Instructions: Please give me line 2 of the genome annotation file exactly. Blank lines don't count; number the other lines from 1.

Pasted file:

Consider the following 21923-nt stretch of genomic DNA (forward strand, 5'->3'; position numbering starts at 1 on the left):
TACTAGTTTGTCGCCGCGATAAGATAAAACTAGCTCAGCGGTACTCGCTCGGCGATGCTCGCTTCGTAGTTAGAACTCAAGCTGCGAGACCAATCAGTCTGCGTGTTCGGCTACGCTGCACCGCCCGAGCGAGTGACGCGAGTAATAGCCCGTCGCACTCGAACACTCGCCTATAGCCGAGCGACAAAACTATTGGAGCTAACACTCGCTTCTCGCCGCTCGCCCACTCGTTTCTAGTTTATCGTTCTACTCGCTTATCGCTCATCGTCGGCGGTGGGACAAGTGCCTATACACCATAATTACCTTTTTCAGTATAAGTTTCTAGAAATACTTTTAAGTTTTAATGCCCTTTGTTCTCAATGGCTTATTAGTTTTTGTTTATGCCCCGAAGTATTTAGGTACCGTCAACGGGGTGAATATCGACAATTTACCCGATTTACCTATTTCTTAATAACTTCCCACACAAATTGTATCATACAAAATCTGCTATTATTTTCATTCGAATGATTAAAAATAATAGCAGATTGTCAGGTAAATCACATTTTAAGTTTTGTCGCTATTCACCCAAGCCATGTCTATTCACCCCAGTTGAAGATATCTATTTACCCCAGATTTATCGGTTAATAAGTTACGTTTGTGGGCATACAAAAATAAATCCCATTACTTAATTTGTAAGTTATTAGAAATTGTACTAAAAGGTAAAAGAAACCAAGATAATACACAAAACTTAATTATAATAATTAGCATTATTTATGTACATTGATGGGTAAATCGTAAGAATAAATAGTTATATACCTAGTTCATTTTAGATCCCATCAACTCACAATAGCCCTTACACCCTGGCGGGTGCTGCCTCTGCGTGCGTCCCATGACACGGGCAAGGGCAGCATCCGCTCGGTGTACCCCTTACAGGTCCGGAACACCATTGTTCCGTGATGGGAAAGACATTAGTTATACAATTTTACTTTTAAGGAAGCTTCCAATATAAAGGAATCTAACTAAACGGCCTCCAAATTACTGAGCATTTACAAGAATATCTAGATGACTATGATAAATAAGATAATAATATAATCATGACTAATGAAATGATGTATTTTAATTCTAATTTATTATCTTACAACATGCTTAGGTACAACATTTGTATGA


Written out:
TACTAGTTTGTCGCCGCGATAAGATAAAACTAGCTCAGCGGTACTCGCTCGGCGATGCTCGCTTCGTAGTTAGAACTCAAGCTGCGAGACCAATCAGTCTGCGTGTTCGGCTACGCTGCACCGCCCGAGCGAGTGACGCGAGTAATAGCCCGTCGCACTCGAACACTCGCCTATAGCCGAGCGACAAAACTATTGGAGCTAACACTCGCTTCTCGCCGCTCGCCCACTCGTTTCTAGTTTATCGTTCTACTCGCTTATCGCTCATCGTCGGCGGTGGGACAAGTGCCTATACACCATAATTACCTTTTTCAGTATAAGTTTCTAGAAATACTTTTAAGTTTTAATGCCCTTTGTTCTCAATGGCTTATTAGTTTTTGTTTATGCCCCGAAGTATTTAGGTACCGTCAACGGGGTGAATATCGACAATTTACCCGATTTACCTATTTCTTAATAACTTCCCACACAAATTGTATCATACAAAATCTGCTATTATTTTCATTCGAATGATTAAAAATAATAGCAGATTGTCAGGTAAATCACATTTTAAGTTTTGTCGCTATTCACCCAAGCCATGTCTATTCACCCCAGTTGAAGATATCTATTTACCCCAGATTTATCGGTTAATAAGTTACGTTTGTGGGCATACAAAAATAAATCCCATTACTTAATTTGTAAGTTATTAGAAATTGTACTAAAAGGTAAAAGAAACCAAGATAATACACAAAACTTAATTATAATAATTAGCATTATTTATGTACATTGATGGGTAAATCGTAAGAATAAATAGTTATATACCTAGTTCATTTTAGATCCCATCAACTCACAATAGCCCTTACACCCTGGCGGGTGCTGCCTCTGCGTGCGTCCCATGACACGGGCAAGGGCAGCATCCGCTCGGTGTACCCCTTACAGGTCCGGAACACCATTGTTCCGTGATGGGAAAGACATTAGTTATACAATTTTACTTTTAAGGAAGCTTCCAATATAAAGGAATCTAACTAAACGGCCTCCAAATTACTGAGCATTTACAAGAATATCTAGATGACTATGATAAATAAGATAATAATATAATCATGACTAATGAAATGATGTATTTTAATTCTAATTTATTATCTTACAACATGCTTAGGTACAACATTTGTATGA